Note: Sample below may appear distorted but all corresponding word document files contain proper formattingExcerpt from Term Paper:
Autobiography of a Reader
At the outset of my "Autobiography as a Reader," I will admit that I am at present a spottily enthusiastic rather than an avid reader. As a child I read both more avidly and more widely, but as an adult, my reading tastes are narrower, and my reading habits more sporadic. I also tend to be a rather faddish and inconsistent reader. By that, I do not mean that I am a slave to reading "fashion" (whatever that is), but just that books that are bestsellers, or that otherwise capture a lot of media attention, are the ones I am most likely to read nowadays. I will discuss my general reading tastes and interests, currently, as well as throughout my grade school; junior high; and high school years; and my reading habits in college, and beyond academia.
First, my reading tastes, interests, and preferences tend to ebb and flow with the times, and to generally reflect important or well-publicized social, business, sports, or other events. For example, if the Olympics are going on, I will probably enjoy reading books and articles about the Olympics, and especially about individuals competing in various sports at the Olympics that year.
Or if it happens to be a presidential election year, and a lot of political autobiographies and biographies are making their way to the bookshelves, I might find myself either buying, checking out of a library, or borrowing some of these political biographies. Then I might not read any of those again until the next Presidential election year comes around four years later, if I ever read any others at all. In that sense, my reading "moods" are unpredictable, like life itself I guess, and perhaps like those of most average book "consumers."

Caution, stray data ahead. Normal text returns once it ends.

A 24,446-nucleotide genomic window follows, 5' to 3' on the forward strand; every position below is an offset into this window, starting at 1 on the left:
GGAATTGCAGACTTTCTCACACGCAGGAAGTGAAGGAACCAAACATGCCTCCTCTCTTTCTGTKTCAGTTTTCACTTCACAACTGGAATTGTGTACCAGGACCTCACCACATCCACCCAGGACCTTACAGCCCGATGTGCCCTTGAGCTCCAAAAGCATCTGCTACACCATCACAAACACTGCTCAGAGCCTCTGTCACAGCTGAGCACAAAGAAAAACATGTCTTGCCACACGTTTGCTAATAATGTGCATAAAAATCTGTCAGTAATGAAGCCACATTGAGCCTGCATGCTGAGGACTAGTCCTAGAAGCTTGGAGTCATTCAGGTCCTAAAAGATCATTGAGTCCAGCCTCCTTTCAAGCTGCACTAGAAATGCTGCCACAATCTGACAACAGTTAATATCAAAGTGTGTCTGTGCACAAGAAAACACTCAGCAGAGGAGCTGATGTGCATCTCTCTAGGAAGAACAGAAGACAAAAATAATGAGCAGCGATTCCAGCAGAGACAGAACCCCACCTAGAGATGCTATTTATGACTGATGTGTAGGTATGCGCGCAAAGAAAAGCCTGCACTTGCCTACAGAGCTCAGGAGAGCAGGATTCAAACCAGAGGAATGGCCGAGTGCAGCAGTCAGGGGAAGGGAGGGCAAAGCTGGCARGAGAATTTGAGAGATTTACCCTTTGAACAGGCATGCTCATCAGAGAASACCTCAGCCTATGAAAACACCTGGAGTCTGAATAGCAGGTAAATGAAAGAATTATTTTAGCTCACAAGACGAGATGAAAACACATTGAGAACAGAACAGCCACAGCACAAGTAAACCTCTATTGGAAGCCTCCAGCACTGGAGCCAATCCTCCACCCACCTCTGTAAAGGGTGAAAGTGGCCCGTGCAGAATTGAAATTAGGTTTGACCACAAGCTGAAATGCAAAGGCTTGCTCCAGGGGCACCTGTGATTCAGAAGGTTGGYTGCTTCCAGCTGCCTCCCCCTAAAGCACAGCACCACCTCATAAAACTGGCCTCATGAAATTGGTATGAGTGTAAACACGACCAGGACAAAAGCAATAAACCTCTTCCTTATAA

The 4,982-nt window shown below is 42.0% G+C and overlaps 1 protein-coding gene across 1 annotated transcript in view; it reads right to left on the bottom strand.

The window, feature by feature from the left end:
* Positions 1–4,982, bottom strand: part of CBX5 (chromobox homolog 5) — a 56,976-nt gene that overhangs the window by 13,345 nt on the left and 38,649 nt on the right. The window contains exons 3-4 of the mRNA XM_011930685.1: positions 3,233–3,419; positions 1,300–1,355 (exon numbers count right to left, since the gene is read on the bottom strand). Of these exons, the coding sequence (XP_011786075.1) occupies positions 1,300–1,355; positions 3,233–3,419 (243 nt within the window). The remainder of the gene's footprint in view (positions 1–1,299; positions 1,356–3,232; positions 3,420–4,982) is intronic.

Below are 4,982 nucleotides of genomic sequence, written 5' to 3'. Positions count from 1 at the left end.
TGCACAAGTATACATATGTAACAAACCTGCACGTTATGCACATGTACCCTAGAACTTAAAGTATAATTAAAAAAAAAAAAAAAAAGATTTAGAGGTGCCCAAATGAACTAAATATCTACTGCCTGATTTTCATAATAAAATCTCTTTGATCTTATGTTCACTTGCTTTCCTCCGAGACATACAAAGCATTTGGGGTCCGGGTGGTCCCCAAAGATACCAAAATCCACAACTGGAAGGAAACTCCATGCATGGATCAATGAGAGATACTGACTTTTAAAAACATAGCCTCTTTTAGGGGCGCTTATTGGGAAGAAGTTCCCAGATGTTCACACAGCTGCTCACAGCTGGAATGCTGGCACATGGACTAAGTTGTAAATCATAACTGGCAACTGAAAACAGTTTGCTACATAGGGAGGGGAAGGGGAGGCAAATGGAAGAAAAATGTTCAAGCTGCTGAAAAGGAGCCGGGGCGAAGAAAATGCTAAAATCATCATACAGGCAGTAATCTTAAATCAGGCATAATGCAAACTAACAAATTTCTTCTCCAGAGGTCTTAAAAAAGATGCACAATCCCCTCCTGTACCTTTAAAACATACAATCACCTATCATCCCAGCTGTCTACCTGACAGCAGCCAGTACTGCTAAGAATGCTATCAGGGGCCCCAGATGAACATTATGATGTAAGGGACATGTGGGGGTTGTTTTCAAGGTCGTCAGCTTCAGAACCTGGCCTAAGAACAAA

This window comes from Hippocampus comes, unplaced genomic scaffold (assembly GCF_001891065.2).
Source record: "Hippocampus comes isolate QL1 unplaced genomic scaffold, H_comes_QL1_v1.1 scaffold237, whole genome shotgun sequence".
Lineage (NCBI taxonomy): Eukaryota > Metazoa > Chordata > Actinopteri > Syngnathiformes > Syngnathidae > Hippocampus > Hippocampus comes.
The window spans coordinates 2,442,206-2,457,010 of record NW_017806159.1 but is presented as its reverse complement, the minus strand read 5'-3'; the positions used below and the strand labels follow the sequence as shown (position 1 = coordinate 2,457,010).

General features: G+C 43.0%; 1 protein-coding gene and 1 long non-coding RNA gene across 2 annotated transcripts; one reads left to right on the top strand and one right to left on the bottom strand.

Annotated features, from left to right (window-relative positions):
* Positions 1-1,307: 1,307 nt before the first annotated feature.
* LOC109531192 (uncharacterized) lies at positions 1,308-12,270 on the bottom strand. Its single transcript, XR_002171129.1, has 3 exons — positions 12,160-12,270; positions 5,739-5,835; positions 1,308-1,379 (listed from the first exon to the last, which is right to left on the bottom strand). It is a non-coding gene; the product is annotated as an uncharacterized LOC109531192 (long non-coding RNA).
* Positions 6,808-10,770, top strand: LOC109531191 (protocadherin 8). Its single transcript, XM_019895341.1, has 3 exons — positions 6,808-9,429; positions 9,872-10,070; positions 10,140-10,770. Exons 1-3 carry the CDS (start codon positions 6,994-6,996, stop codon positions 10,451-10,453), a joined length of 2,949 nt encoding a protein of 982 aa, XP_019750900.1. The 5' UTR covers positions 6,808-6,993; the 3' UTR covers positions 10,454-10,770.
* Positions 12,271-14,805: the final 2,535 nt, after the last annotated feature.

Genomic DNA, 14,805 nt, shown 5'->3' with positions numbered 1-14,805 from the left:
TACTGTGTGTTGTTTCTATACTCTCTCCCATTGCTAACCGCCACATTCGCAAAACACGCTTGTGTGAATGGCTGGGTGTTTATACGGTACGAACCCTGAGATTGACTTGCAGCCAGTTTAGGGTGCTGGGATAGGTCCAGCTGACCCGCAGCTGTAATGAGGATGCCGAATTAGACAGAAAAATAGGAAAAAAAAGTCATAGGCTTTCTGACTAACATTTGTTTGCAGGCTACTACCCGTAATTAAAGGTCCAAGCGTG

I suppose that in that sense I represent the kind of book buyer that publishing companies spend a lot of time, money, and energy trying to figure out what they would like to read next. However (speaking only for myself, but probably like many others) I seldom know what I would liker to read next, or even if I would have the time to read whatever it is, if I knew.
My most consistent reading interests throughout life, however, have usually had to do with sports; with business or leadership; and with politics and political or other intrigues and scandals, in that order. Still, certain other books outside those categories, like J.D. Salinger's short novel, The Catcher in the Rye, have made very strong and very memorable impressions on me when I read them, and I continue to reflect upon the meaning and significance of such books, even now.
Back when I was in grade school, like most kids, my reading interests and tastes were broader and more eclectic than they are now, and were also much more influenced, obviously, by teachers and school librarians. Based on that, I remember enjoying books like A Wrinkle in Time, and others. Even then, however, whenever I could choose my own books, my reading tastes tended to lean toward stories about sports and famous athletes, past and present, dead or alive.